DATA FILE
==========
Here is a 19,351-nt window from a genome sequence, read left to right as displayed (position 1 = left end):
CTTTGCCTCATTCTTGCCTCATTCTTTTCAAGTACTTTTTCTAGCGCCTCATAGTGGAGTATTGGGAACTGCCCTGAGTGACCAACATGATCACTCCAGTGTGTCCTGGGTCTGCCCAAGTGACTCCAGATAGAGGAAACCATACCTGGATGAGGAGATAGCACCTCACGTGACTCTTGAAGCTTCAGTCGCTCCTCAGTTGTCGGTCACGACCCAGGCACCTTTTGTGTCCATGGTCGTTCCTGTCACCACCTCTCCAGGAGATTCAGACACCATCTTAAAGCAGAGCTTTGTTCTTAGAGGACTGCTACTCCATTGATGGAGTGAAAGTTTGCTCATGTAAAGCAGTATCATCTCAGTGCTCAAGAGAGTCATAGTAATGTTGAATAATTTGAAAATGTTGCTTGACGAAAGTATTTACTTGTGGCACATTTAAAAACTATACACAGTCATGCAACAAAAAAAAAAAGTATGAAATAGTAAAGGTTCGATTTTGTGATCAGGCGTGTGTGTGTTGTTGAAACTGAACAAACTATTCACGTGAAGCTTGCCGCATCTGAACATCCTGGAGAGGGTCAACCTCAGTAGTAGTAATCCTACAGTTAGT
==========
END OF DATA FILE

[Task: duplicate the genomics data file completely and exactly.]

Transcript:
Here is a 19,351-nt window from a genome sequence, read left to right as displayed (position 1 = left end):
CTTTGCCTCATTCTTGCCTCATTCTTTTCAAGTACTTTTTCTAGCGCCTCATAGTGGAGTATTGGGAACTGCCCTGAGTGACCAACATGATCACTCCAGTGTGTCCTGGGTCTGCCCAAGTGACTCCAGATAGAGGAAACCATACCTGGATGAGGAGATAGCACCTCACGTGACTCTTGAAGCTTCAGTCGCTCCTCAGTTGTCGGTCACGACCCAGGCACCTTTTGTGTCCATGGTCGTTCCTGTCACCACCTCTCCAGGAGATTCAGACACCATCTTAAAGCAGAGCTTTGTTCTTAGAGGACTGCTACTCCATTGATGGAGTGAAAGTTTGCTCATGTAAAGCAGTATCATCTCAGTGCTCAAGAGAGTCATAGTAATGTTGAATAATTTGAAAATGTTGCTTGACGAAAGTATTTACTTGTGGCACATTTAAAAACTATACACAGTCATGCAACAAAAAAAAAAAGTATGAAATAGTAAAGGTTCGATTTTGTGATCAGGCGTGTGTGTGTTGTTGAAACTGAACAAACTATTCACGTGAAGCTTGCCGCATCTGAACATCCTGGAGAGGGTCAACCTCAGTAGTAGTAATCCTACAGTTAGT